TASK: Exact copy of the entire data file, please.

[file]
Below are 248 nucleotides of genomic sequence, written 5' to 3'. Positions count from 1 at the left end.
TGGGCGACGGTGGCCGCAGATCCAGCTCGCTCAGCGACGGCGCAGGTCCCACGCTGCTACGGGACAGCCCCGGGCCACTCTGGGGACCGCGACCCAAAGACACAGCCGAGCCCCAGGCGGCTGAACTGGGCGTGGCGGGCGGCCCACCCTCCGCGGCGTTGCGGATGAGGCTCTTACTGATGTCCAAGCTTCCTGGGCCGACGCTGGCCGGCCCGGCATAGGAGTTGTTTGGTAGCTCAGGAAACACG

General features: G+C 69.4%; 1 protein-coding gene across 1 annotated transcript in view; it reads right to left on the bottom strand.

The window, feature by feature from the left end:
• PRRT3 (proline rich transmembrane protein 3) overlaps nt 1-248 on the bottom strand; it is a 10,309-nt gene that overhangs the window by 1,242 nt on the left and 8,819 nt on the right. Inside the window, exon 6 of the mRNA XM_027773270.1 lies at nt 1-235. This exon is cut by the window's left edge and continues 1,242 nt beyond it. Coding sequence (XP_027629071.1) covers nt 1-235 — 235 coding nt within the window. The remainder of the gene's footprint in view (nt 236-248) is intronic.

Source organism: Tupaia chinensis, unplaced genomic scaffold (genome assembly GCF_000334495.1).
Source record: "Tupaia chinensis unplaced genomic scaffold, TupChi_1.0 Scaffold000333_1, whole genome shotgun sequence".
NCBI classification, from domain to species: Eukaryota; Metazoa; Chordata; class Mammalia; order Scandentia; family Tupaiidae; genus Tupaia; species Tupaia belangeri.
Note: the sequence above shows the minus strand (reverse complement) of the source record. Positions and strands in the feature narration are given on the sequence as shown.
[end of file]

Below are 248 nucleotides of genomic sequence, written 5' to 3'. Positions count from 1 at the left end.
TGGGCGACGGTGGCCGCAGATCCAGCTCGCTCAGCGACGGCGCAGGTCCCACGCTGCTACGGGACAGCCCCGGGCCACTCTGGGGACCGCGACCCAAAGACACAGCCGAGCCCCAGGCGGCTGAACTGGGCGTGGCGGGCGGCCCACCCTCCGCGGCGTTGCGGATGAGGCTCTTACTGATGTCCAAGCTTCCTGGGCCGACGCTGGCCGGCCCGGCATAGGAGTTGTTTGGTAGCTCAGGAAACACG

General features: G+C 69.4%; 1 protein-coding gene across 1 annotated transcript in view; it reads right to left on the bottom strand.

The window, feature by feature from the left end:
• PRRT3 (proline rich transmembrane protein 3) overlaps nt 1-248 on the bottom strand; it is a 10,309-nt gene that overhangs the window by 1,242 nt on the left and 8,819 nt on the right. Inside the window, exon 6 of the mRNA XM_027773270.1 lies at nt 1-235. This exon is cut by the window's left edge and continues 1,242 nt beyond it. Coding sequence (XP_027629071.1) covers nt 1-235 — 235 coding nt within the window. The remainder of the gene's footprint in view (nt 236-248) is intronic.

Source organism: Tupaia chinensis, unplaced genomic scaffold (genome assembly GCF_000334495.1).
Source record: "Tupaia chinensis unplaced genomic scaffold, TupChi_1.0 Scaffold000333_1, whole genome shotgun sequence".
NCBI classification, from domain to species: Eukaryota; Metazoa; Chordata; class Mammalia; order Scandentia; family Tupaiidae; genus Tupaia; species Tupaia belangeri.
Note: the sequence above shows the minus strand (reverse complement) of the source record. Positions and strands in the feature narration are given on the sequence as shown.